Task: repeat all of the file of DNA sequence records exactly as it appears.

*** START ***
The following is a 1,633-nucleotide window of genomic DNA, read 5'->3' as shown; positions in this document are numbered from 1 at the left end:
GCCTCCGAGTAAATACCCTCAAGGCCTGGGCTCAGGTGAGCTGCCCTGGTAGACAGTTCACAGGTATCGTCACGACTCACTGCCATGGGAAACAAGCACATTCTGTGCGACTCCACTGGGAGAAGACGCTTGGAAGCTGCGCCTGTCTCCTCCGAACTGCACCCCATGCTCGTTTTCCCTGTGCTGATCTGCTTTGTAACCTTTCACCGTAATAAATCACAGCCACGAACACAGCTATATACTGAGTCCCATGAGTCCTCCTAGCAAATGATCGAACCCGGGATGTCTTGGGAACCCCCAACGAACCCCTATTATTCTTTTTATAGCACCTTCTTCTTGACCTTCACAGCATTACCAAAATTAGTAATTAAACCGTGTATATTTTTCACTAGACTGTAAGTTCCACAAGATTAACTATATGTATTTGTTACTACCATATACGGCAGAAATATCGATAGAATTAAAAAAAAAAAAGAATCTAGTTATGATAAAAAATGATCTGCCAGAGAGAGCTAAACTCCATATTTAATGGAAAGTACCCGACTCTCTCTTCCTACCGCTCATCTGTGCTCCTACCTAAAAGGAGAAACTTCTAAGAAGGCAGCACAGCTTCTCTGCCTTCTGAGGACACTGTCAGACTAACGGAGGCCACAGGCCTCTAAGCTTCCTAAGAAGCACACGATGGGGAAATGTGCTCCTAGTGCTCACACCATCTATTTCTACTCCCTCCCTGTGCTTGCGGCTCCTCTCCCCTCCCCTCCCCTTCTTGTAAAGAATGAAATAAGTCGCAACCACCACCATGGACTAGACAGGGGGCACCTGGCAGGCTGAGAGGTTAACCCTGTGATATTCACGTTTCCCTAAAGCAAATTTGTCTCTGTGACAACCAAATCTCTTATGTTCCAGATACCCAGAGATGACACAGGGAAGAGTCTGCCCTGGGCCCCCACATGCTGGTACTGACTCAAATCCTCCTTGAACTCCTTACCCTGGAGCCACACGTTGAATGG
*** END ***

The following is a 1,633-nucleotide window of genomic DNA, read 5'->3' as shown; positions in this document are numbered from 1 at the left end:
GCCTCCGAGTAAATACCCTCAAGGCCTGGGCTCAGGTGAGCTGCCCTGGTAGACAGTTCACAGGTATCGTCACGACTCACTGCCATGGGAAACAAGCACATTCTGTGCGACTCCACTGGGAGAAGACGCTTGGAAGCTGCGCCTGTCTCCTCCGAACTGCACCCCATGCTCGTTTTCCCTGTGCTGATCTGCTTTGTAACCTTTCACCGTAATAAATCACAGCCACGAACACAGCTATATACTGAGTCCCATGAGTCCTCCTAGCAAATGATCGAACCCGGGATGTCTTGGGAACCCCCAACGAACCCCTATTATTCTTTTTATAGCACCTTCTTCTTGACCTTCACAGCATTACCAAAATTAGTAATTAAACCGTGTATATTTTTCACTAGACTGTAAGTTCCACAAGATTAACTATATGTATTTGTTACTACCATATACGGCAGAAATATCGATAGAATTAAAAAAAAAAAAGAATCTAGTTATGATAAAAAATGATCTGCCAGAGAGAGCTAAACTCCATATTTAATGGAAAGTACCCGACTCTCTCTTCCTACCGCTCATCTGTGCTCCTACCTAAAAGGAGAAACTTCTAAGAAGGCAGCACAGCTTCTCTGCCTTCTGAGGACACTGTCAGACTAACGGAGGCCACAGGCCTCTAAGCTTCCTAAGAAGCACACGATGGGGAAATGTGCTCCTAGTGCTCACACCATCTATTTCTACTCCCTCCCTGTGCTTGCGGCTCCTCTCCCCTCCCCTCCCCTTCTTGTAAAGAATGAAATAAGTCGCAACCACCACCATGGACTAGACAGGGGGCACCTGGCAGGCTGAGAGGTTAACCCTGTGATATTCACGTTTCCCTAAAGCAAATTTGTCTCTGTGACAACCAAATCTCTTATGTTCCAGATACCCAGAGATGACACAGGGAAGAGTCTGCCCTGGGCCCCCACATGCTGGTACTGACTCAAATCCTCCTTGAACTCCTTACCCTGGAGCCACACGTTGAATGG